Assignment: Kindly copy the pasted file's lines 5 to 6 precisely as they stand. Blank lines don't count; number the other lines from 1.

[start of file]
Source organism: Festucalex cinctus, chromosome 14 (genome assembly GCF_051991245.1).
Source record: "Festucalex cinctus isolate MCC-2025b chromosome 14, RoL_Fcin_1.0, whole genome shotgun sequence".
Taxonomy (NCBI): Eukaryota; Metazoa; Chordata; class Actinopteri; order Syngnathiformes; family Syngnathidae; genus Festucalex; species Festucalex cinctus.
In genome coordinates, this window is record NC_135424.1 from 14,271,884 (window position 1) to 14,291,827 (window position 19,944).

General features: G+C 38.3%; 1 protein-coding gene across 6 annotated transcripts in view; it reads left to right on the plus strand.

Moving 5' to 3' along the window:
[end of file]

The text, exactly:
General features: G+C 38.3%; 1 protein-coding gene across 6 annotated transcripts in view; it reads left to right on the plus strand.

Moving 5' to 3' along the window: